The BEKA team is entirely in alignment with that customer service mindset. Team members pride themselves on the company’s loyal base of OEMs—customers that they’ve worked with for years. A high bar, when it comes to after-sales service and maintenance, has been key to those relationships.

Accelerating growth and innovation

Organic growth remains the central strategy, with a strong focus on product innovation. Butler has a robust plan to create a unified Groeneveld-BEKA and looks forward to expanding the company into new regions and technological frontiers.

At Groeneveld’s new R&D facility, the focus is on Industry 4.0—communication and information—rather than on the purely mechanical side of things. “We’ve been looking at how information technology interrelates and interreacts with lubrication—what data we can get from the lubrication point, and how we can use that to lubricate more efficiently,” says Butler.

BEKA R&D teams are also focused on automating processes and developing software and hardware that add value to their lubrication systems. Butler is eager to bring the two teams together and see how they can each benefit from the progress they’ve made.

A market set to burst wide open
With the acquisition of BEKA, Timken’s lubrication business becomes number two in the market, in terms of revenue. “In terms of offerings, we believe we have the best selection,” says Butler. “We’ve done the requisite research and diligence to be sure that these two companies will come together to make one very strong enterprise—one that we can more substantially and more quickly leverage into the Timken customer base than we could with Groeneveld alone.”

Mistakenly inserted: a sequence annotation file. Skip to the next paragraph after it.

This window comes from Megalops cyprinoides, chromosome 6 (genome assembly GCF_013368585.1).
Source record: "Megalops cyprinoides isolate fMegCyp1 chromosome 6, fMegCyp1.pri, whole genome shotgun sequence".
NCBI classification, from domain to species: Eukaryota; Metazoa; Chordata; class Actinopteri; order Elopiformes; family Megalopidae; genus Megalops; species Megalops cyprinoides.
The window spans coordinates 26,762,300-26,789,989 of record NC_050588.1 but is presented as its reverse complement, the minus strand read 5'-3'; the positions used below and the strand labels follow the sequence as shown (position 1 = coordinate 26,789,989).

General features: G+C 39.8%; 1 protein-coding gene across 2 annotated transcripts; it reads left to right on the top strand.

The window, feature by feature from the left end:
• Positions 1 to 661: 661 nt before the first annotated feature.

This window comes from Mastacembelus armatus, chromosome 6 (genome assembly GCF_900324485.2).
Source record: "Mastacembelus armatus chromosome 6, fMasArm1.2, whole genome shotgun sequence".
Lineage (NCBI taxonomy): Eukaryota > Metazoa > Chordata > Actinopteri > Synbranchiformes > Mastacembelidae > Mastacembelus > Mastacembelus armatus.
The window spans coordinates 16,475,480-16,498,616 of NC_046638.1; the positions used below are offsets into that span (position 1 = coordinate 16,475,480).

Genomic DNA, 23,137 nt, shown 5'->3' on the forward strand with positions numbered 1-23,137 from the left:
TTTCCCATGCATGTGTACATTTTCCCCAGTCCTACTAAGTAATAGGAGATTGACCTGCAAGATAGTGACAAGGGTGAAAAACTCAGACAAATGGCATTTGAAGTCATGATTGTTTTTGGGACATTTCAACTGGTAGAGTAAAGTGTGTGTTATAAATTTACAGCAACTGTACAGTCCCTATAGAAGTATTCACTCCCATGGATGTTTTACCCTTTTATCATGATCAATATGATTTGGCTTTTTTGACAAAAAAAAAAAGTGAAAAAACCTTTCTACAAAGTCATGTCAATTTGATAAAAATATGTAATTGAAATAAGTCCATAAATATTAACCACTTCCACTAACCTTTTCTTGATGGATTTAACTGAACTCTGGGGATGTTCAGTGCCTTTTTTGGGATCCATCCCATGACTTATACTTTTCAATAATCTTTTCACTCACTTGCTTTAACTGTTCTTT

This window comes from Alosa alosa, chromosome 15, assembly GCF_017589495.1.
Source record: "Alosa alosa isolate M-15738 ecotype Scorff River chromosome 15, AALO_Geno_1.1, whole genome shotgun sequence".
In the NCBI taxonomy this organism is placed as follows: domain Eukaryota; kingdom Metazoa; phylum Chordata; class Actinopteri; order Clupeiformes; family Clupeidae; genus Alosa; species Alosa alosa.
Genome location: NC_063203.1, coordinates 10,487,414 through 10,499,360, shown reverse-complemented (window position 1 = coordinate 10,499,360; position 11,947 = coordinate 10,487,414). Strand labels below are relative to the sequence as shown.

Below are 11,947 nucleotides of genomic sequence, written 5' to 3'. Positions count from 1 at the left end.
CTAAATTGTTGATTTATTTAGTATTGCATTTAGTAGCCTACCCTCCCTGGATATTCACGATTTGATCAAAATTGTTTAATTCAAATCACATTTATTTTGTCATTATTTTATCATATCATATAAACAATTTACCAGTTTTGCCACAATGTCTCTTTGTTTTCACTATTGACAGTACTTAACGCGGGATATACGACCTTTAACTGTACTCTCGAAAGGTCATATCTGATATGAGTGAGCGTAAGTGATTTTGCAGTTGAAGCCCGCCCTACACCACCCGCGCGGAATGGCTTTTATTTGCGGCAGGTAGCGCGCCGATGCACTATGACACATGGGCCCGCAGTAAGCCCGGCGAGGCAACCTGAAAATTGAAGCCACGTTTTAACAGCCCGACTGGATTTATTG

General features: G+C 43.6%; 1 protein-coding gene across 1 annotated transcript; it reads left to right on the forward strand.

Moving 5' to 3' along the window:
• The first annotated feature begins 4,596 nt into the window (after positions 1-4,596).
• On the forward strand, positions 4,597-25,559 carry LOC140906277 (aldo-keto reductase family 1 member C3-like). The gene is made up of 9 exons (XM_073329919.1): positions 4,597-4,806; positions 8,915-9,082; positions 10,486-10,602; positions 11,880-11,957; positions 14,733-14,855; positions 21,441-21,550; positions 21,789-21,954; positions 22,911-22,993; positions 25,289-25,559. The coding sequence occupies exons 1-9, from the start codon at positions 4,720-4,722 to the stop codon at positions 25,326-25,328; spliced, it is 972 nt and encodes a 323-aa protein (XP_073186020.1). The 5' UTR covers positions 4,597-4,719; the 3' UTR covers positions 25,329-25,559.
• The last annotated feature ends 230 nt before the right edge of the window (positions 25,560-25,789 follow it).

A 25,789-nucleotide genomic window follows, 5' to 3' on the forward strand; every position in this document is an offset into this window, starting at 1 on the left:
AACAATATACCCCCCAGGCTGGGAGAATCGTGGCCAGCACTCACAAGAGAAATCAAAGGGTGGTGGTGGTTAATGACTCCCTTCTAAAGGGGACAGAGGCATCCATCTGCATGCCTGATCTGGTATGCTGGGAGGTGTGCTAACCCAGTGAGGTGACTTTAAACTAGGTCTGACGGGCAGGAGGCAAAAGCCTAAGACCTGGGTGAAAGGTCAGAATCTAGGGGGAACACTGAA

Butler looks forward to the day when OEMs include lubrication systems as standard shipment. “End users are demanding it because the benefits and residual value are well documented,” he says. “These OEMs are going through the exact same challenges that car companies went through years ago with features like air conditioning and power windows and doors. At a certain point, when the first OEM jumps, the others will follow.”

As OEMs and end users gradually adopt automatic lubrication, Butler says bringing the two brands together puts Timken in a much stronger position to get the message out, speed up adoption rates, and convince customers to make the switch.

“Lubrication is a naturally growing market in all the geographies we serve,” he says. “We have geography, we have applications, and we have end-user conversion. That, in many respects, is the trifecta of organic growth.”